The State of Washington has a law requiring all homeowners to clear sidewalks adjacent to the property within 24 hours of a snowstorm. Landlords are required to keep common areas safe and in good repair, removing snow and ice.
The City of Seattle is responsible for many sidewalks and pathways not owned by private owners. However, property owners are responsible for removing slush, snow, and ice on sidewalks adjacent to their properties.
West Virginia does not have a law regarding snow removal. Cities and municipalities do.
The City of Wheeling’s ordinance regarding snow removal requires property owners to shovel snow in the first 24 hours after a snow event. Failure to comply will result in a $175.00/hr charge to remove the snow and ice.
The State of Wisconsin does not have a state law regarding snow removal. Municipalities and cities have more specific ordinances.
The City of Milwaukee’s Sidewalk Snow Removal ordinance requires private property, residential, or commercial property owners and occupants clear away snow and ice from the sidewalks adjacent to their properties within 24 hours of a snow event. For those properties on corner lots, the owner must also include the corner crosswalk area. Residents who are physically unable to properly clear their walkways may apply for assistance. For snow accumulation of 4 inches or more, the City will clear corner crosswalks.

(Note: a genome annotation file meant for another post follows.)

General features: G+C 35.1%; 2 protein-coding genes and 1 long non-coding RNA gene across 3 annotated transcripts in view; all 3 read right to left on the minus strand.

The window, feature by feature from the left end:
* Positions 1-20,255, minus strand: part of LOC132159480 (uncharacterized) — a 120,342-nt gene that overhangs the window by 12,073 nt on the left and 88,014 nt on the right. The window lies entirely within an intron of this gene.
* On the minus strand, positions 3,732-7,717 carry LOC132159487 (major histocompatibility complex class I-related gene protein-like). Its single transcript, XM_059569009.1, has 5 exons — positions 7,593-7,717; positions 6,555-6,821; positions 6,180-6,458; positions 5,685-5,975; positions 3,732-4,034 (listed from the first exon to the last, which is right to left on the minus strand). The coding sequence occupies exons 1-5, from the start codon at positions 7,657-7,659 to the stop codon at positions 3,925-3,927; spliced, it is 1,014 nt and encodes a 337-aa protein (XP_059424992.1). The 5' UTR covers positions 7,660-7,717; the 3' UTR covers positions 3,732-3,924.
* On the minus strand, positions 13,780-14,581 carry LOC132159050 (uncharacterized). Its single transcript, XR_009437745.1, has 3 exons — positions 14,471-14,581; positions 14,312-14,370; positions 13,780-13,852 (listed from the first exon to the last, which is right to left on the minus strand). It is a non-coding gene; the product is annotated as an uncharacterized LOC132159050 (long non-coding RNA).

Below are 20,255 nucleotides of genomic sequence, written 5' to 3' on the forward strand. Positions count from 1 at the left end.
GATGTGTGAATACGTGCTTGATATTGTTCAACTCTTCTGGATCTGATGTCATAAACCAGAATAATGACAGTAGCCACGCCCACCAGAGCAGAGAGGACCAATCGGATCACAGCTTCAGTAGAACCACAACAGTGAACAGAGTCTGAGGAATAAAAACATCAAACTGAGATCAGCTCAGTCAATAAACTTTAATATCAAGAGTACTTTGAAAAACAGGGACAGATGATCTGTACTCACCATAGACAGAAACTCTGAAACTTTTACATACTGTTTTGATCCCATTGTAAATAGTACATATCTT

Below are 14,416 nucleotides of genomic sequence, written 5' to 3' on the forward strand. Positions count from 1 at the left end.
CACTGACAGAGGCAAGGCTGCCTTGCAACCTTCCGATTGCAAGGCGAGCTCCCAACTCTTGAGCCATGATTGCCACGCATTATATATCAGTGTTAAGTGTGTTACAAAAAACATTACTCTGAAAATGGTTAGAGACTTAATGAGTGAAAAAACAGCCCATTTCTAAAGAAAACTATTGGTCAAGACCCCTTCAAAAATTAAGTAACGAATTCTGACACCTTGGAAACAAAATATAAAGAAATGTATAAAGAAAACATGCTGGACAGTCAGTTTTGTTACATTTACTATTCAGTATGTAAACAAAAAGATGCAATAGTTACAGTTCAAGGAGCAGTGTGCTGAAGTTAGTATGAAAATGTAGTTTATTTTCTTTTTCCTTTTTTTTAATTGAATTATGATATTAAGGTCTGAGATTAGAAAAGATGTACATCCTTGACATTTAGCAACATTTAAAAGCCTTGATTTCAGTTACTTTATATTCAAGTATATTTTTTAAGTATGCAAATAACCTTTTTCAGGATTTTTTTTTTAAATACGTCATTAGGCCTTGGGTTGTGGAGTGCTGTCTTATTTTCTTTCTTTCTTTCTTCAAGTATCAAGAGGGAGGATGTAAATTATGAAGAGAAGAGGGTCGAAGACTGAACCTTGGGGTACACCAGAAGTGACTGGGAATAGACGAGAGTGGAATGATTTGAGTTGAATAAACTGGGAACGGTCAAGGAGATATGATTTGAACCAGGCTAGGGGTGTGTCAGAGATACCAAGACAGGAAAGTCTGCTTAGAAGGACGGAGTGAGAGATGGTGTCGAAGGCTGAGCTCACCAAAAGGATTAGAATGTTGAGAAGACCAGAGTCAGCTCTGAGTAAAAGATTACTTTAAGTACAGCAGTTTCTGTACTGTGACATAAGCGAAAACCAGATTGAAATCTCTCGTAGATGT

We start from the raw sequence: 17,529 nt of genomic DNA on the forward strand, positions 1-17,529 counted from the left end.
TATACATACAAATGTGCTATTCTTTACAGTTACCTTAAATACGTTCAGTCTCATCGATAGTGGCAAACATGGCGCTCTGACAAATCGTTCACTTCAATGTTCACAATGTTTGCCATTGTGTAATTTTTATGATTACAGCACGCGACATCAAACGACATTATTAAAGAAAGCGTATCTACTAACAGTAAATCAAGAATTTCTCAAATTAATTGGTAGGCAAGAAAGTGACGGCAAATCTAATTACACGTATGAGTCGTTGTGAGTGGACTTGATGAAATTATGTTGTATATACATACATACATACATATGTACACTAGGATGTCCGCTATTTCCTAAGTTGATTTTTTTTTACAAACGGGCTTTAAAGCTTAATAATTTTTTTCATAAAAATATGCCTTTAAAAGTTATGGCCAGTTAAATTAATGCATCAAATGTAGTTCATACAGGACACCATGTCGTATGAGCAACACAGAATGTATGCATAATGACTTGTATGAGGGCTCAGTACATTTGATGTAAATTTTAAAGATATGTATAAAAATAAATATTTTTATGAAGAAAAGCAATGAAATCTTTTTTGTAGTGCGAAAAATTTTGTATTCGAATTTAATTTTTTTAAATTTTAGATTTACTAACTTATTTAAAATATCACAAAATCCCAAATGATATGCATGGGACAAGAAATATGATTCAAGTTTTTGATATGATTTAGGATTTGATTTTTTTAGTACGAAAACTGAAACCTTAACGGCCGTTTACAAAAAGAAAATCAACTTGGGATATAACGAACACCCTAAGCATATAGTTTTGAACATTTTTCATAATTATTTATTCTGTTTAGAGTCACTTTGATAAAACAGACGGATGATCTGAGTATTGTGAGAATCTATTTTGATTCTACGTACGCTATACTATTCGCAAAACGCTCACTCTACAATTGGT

The State of Wyoming does not have a state law regarding snow removal. Some municipalities such as Casper remove snow from sidewalks for property owners, and others have laws requiring the owner to remove snow from sidewalks.
The City of Cheyenne’s City Ordinance 8.60.090 considers snow, ice, or slush on sidewalks a nuisance, no matter what kind of property is adjacent to the sidewalk. Owners of property adjacent to the sidewalk are required to remove ice, snow, and slush from it within 24 hours of the snow event. Pushing or shoveling snow into the street is also considered a nuisance.